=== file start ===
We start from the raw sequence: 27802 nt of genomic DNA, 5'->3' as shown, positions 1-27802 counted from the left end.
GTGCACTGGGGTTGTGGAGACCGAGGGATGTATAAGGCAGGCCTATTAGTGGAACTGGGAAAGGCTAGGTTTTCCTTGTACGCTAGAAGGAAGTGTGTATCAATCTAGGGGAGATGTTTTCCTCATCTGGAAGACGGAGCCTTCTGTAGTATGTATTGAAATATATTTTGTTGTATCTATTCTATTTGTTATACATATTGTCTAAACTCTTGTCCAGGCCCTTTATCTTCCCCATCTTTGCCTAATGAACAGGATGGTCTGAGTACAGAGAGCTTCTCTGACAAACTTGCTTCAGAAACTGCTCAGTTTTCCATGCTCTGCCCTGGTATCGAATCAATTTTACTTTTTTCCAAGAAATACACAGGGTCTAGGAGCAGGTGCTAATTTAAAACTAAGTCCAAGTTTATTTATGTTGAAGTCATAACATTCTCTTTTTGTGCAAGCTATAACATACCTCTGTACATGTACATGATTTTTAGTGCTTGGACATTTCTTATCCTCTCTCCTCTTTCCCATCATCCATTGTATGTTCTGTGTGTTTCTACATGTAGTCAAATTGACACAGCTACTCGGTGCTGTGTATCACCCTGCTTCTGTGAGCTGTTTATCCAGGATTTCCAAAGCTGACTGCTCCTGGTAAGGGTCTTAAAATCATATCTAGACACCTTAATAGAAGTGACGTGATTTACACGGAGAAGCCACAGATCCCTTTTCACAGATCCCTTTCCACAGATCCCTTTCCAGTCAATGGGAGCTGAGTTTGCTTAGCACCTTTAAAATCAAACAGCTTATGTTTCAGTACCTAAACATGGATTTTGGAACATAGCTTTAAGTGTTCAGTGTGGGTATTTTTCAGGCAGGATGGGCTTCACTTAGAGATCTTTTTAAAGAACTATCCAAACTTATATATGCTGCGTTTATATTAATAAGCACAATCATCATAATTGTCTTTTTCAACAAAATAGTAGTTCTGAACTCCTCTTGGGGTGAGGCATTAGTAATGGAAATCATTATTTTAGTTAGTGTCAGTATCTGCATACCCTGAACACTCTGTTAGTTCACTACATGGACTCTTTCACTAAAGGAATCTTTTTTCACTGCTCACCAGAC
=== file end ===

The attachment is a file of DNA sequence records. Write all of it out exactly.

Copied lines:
We start from the raw sequence: 27802 nt of genomic DNA, 5'->3' as shown, positions 1-27802 counted from the left end.
GTGCACTGGGGTTGTGGAGACCGAGGGATGTATAAGGCAGGCCTATTAGTGGAACTGGGAAAGGCTAGGTTTTCCTTGTACGCTAGAAGGAAGTGTGTATCAATCTAGGGGAGATGTTTTCCTCATCTGGAAGACGGAGCCTTCTGTAGTATGTATTGAAATATATTTTGTTGTATCTATTCTATTTGTTATACATATTGTCTAAACTCTTGTCCAGGCCCTTTATCTTCCCCATCTTTGCCTAATGAACAGGATGGTCTGAGTACAGAGAGCTTCTCTGACAAACTTGCTTCAGAAACTGCTCAGTTTTCCATGCTCTGCCCTGGTATCGAATCAATTTTACTTTTTTCCAAGAAATACACAGGGTCTAGGAGCAGGTGCTAATTTAAAACTAAGTCCAAGTTTATTTATGTTGAAGTCATAACATTCTCTTTTTGTGCAAGCTATAACATACCTCTGTACATGTACATGATTTTTAGTGCTTGGACATTTCTTATCCTCTCTCCTCTTTCCCATCATCCATTGTATGTTCTGTGTGTTTCTACATGTAGTCAAATTGACACAGCTACTCGGTGCTGTGTATCACCCTGCTTCTGTGAGCTGTTTATCCAGGATTTCCAAAGCTGACTGCTCCTGGTAAGGGTCTTAAAATCATATCTAGACACCTTAATAGAAGTGACGTGATTTACACGGAGAAGCCACAGATCCCTTTTCACAGATCCCTTTCCACAGATCCCTTTCCAGTCAATGGGAGCTGAGTTTGCTTAGCACCTTTAAAATCAAACAGCTTATGTTTCAGTACCTAAACATGGATTTTGGAACATAGCTTTAAGTGTTCAGTGTGGGTATTTTTCAGGCAGGATGGGCTTCACTTAGAGATCTTTTTAAAGAACTATCCAAACTTATATATGCTGCGTTTATATTAATAAGCACAATCATCATAATTGTCTTTTTCAACAAAATAGTAGTTCTGAACTCCTCTTGGGGTGAGGCATTAGTAATGGAAATCATTATTTTAGTTAGTGTCAGTATCTGCATACCCTGAACACTCTGTTAGTTCACTACATGGACTCTTTCACTAAAGGAATCTTTTTTCACTGCTCACCAGAC